Congress Fast-Tracks Partial “Repeal” of the Affordable Care Act


The House and Senate passed a budget resolution on January 13, 2017, to begin the process to repeal significant portions of the Affordable Care Act (ACA). The resolution limits debate to 20 hours, effectively preventing Democrats from blocking the legislation by filibuster.

The next step in the process calls for House and Senate committees to draft a reconciliation bill that would defund the ACA by at least $1 billion dollars over the next 10 years. The bill likely would eliminate tax penalties for uninsured persons and employers who do not offer coverage for employees; eliminate billions of dollars provided to states for Medicaid programs; and repeal subsidies for private health insurance obtained on a health exchange. President Trump and House Speaker Paul Ryan have pledged that the ACA repeal and a replacement plan will take place simultaneously to avoid chaos and disruption in the health system. Mr. Ryan set forth a timeline for Congress to vote on the bill this April. At present, no specific replacement plan has been identified.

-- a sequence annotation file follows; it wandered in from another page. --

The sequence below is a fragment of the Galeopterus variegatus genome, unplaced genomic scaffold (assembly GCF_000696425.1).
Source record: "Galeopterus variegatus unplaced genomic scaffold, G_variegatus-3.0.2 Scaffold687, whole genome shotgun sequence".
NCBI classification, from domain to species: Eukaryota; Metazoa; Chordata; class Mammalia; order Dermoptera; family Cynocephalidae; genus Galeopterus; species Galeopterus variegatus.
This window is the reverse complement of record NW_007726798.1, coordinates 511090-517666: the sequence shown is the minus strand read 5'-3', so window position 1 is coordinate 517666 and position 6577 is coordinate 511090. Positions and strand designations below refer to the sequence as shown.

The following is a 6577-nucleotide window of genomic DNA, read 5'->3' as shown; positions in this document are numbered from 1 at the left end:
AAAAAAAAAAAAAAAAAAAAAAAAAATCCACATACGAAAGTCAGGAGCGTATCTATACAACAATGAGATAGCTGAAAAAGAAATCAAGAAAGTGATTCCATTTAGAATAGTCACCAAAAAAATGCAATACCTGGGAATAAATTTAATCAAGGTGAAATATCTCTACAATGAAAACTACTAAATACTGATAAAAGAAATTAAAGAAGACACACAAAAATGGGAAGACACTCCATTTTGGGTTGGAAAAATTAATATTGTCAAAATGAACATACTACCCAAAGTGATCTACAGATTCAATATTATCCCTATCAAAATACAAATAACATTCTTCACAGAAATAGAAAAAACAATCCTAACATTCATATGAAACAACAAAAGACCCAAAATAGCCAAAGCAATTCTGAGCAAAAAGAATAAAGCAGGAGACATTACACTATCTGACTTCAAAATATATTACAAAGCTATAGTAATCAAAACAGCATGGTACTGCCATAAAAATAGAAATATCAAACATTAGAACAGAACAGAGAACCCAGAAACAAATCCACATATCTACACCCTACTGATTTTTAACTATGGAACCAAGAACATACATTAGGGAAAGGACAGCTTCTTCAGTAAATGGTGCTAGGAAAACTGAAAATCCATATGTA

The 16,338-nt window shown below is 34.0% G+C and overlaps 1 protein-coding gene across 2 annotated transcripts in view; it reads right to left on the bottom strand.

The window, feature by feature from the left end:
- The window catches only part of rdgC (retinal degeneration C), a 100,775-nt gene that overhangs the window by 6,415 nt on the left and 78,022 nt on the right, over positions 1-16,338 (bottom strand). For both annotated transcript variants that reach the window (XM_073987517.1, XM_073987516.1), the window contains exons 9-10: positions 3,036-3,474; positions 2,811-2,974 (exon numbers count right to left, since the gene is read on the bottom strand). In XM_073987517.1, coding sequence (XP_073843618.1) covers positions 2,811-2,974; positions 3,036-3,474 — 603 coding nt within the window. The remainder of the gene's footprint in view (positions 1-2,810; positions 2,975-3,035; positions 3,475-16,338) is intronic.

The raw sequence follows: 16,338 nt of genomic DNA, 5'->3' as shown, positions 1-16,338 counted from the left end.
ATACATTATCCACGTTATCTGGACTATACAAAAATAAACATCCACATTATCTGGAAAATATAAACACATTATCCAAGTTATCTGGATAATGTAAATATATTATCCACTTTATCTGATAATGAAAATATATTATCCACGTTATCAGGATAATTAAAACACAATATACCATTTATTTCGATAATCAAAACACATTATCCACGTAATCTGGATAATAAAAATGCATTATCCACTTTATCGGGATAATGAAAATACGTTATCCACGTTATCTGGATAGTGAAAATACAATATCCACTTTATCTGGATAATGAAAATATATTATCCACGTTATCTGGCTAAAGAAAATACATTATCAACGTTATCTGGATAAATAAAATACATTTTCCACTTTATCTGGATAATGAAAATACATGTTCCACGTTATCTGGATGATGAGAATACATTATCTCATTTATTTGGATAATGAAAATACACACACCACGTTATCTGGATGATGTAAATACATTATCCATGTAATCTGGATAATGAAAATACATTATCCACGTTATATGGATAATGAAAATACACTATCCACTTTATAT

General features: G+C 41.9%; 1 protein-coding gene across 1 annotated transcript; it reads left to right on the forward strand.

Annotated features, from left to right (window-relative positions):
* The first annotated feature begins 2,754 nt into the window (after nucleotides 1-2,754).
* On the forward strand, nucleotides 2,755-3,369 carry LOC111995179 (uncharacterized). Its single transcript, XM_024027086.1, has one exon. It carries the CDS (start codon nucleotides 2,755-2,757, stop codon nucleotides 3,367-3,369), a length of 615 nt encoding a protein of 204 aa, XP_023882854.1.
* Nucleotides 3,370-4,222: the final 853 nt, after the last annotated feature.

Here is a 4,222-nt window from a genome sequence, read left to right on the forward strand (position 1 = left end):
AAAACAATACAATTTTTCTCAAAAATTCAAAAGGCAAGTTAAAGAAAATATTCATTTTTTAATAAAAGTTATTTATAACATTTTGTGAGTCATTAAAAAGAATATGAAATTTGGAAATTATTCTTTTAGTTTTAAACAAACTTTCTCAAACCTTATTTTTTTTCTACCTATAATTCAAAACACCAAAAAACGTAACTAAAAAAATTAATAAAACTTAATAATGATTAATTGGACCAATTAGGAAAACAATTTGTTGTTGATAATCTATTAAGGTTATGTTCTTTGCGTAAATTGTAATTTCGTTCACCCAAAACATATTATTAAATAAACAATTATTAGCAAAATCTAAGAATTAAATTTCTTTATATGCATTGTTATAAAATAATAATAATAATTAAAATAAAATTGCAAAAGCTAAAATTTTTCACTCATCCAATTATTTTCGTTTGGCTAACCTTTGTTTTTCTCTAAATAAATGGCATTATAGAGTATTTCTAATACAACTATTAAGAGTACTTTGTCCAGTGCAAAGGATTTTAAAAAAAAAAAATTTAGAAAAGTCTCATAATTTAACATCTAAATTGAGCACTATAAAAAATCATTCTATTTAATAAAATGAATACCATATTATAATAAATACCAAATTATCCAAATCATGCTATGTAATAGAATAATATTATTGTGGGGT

The reconciliation bill would only need to pass Senate vote by a simple majority regarding fiscal matters, such as tax credits. Other provisions of the ACA, such as the allowance for children to remain on their parents’ health insurance until age 26, cannot be repealed by the reconciliation process and would need a 60 vote “super majority” in the Senate to be repealed.

Related Practices:   Healthcare Law

Related Attorney:   Joseph M. Gorrell